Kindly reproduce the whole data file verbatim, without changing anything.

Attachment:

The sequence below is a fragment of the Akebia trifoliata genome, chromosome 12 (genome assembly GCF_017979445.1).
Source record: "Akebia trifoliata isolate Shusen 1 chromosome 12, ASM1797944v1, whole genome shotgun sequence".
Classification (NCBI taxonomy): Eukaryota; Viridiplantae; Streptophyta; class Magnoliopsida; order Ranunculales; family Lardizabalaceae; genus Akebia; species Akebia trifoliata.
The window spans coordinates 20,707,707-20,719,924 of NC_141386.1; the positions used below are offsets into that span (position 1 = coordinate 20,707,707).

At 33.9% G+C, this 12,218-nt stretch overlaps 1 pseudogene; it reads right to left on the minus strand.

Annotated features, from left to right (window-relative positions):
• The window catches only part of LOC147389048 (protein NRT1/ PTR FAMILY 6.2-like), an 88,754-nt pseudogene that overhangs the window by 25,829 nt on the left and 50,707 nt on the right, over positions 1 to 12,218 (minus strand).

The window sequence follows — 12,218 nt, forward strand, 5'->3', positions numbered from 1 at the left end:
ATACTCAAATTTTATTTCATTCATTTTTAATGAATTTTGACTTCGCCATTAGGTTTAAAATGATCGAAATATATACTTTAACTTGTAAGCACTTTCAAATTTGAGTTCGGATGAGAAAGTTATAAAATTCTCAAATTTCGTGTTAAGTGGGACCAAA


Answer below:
The sequence below is a fragment of the Akebia trifoliata genome, chromosome 12 (genome assembly GCF_017979445.1).
Source record: "Akebia trifoliata isolate Shusen 1 chromosome 12, ASM1797944v1, whole genome shotgun sequence".
Classification (NCBI taxonomy): Eukaryota; Viridiplantae; Streptophyta; class Magnoliopsida; order Ranunculales; family Lardizabalaceae; genus Akebia; species Akebia trifoliata.
The window spans coordinates 20,707,707-20,719,924 of NC_141386.1; the positions used below are offsets into that span (position 1 = coordinate 20,707,707).

At 33.9% G+C, this 12,218-nt stretch overlaps 1 pseudogene; it reads right to left on the minus strand.

Annotated features, from left to right (window-relative positions):
• The window catches only part of LOC147389048 (protein NRT1/ PTR FAMILY 6.2-like), an 88,754-nt pseudogene that overhangs the window by 25,829 nt on the left and 50,707 nt on the right, over positions 1 to 12,218 (minus strand).

The window sequence follows — 12,218 nt, forward strand, 5'->3', positions numbered from 1 at the left end:
ATACTCAAATTTTATTTCATTCATTTTTAATGAATTTTGACTTCGCCATTAGGTTTAAAATGATCGAAATATATACTTTAACTTGTAAGCACTTTCAAATTTGAGTTCGGATGAGAAAGTTATAAAATTCTCAAATTTCGTGTTAAGTGGGACCAAA